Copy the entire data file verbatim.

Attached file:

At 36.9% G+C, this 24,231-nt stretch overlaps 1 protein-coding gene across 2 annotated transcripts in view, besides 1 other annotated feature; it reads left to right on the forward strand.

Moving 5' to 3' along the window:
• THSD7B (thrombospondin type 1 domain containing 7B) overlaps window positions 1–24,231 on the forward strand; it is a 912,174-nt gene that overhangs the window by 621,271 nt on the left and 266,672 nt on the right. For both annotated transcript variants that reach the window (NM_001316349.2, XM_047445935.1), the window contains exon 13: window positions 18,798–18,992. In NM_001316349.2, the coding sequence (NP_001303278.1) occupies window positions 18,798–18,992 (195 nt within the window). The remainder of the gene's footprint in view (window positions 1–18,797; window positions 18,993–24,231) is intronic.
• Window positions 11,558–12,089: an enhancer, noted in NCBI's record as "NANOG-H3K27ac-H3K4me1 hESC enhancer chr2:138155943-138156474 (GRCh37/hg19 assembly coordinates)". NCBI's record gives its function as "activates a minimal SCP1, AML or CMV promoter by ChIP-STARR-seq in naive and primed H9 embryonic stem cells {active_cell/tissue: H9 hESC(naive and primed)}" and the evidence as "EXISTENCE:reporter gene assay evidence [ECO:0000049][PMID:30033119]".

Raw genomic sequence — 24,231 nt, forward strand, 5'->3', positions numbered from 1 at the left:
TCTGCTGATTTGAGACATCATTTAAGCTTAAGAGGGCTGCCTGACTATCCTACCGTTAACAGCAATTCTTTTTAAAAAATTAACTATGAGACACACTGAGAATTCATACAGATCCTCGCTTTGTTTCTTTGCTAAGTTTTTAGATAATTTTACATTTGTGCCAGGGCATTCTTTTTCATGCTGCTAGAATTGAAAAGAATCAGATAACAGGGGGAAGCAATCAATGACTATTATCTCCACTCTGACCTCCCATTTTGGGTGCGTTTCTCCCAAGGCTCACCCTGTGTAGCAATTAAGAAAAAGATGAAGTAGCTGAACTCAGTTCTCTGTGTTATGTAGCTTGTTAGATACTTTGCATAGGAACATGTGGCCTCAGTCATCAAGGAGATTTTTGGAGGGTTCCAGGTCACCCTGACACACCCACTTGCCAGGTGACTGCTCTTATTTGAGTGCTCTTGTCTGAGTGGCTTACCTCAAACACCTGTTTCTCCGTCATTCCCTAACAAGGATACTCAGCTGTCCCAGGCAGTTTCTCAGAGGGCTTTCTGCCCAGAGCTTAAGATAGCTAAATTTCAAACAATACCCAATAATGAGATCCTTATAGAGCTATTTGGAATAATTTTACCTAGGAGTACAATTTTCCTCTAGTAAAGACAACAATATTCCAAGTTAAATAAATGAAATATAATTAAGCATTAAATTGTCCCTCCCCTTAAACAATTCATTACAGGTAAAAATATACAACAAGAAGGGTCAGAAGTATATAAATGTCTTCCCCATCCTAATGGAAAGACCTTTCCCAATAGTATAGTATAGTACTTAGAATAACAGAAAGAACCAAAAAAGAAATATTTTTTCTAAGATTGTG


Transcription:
At 36.9% G+C, this 24,231-nt stretch overlaps 1 protein-coding gene across 2 annotated transcripts in view, besides 1 other annotated feature; it reads left to right on the forward strand.

Moving 5' to 3' along the window:
• THSD7B (thrombospondin type 1 domain containing 7B) overlaps window positions 1–24,231 on the forward strand; it is a 912,174-nt gene that overhangs the window by 621,271 nt on the left and 266,672 nt on the right. For both annotated transcript variants that reach the window (NM_001316349.2, XM_047445935.1), the window contains exon 13: window positions 18,798–18,992. In NM_001316349.2, the coding sequence (NP_001303278.1) occupies window positions 18,798–18,992 (195 nt within the window). The remainder of the gene's footprint in view (window positions 1–18,797; window positions 18,993–24,231) is intronic.
• Window positions 11,558–12,089: an enhancer, noted in NCBI's record as "NANOG-H3K27ac-H3K4me1 hESC enhancer chr2:138155943-138156474 (GRCh37/hg19 assembly coordinates)". NCBI's record gives its function as "activates a minimal SCP1, AML or CMV promoter by ChIP-STARR-seq in naive and primed H9 embryonic stem cells {active_cell/tissue: H9 hESC(naive and primed)}" and the evidence as "EXISTENCE:reporter gene assay evidence [ECO:0000049][PMID:30033119]".

Raw genomic sequence — 24,231 nt, forward strand, 5'->3', positions numbered from 1 at the left:
TCTGCTGATTTGAGACATCATTTAAGCTTAAGAGGGCTGCCTGACTATCCTACCGTTAACAGCAATTCTTTTTAAAAAATTAACTATGAGACACACTGAGAATTCATACAGATCCTCGCTTTGTTTCTTTGCTAAGTTTTTAGATAATTTTACATTTGTGCCAGGGCATTCTTTTTCATGCTGCTAGAATTGAAAAGAATCAGATAACAGGGGGAAGCAATCAATGACTATTATCTCCACTCTGACCTCCCATTTTGGGTGCGTTTCTCCCAAGGCTCACCCTGTGTAGCAATTAAGAAAAAGATGAAGTAGCTGAACTCAGTTCTCTGTGTTATGTAGCTTGTTAGATACTTTGCATAGGAACATGTGGCCTCAGTCATCAAGGAGATTTTTGGAGGGTTCCAGGTCACCCTGACACACCCACTTGCCAGGTGACTGCTCTTATTTGAGTGCTCTTGTCTGAGTGGCTTACCTCAAACACCTGTTTCTCCGTCATTCCCTAACAAGGATACTCAGCTGTCCCAGGCAGTTTCTCAGAGGGCTTTCTGCCCAGAGCTTAAGATAGCTAAATTTCAAACAATACCCAATAATGAGATCCTTATAGAGCTATTTGGAATAATTTTACCTAGGAGTACAATTTTCCTCTAGTAAAGACAACAATATTCCAAGTTAAATAAATGAAATATAATTAAGCATTAAATTGTCCCTCCCCTTAAACAATTCATTACAGGTAAAAATATACAACAAGAAGGGTCAGAAGTATATAAATGTCTTCCCCATCCTAATGGAAAGACCTTTCCCAATAGTATAGTATAGTACTTAGAATAACAGAAAGAACCAAAAAAGAAATATTTTTTCTAAGATTGTG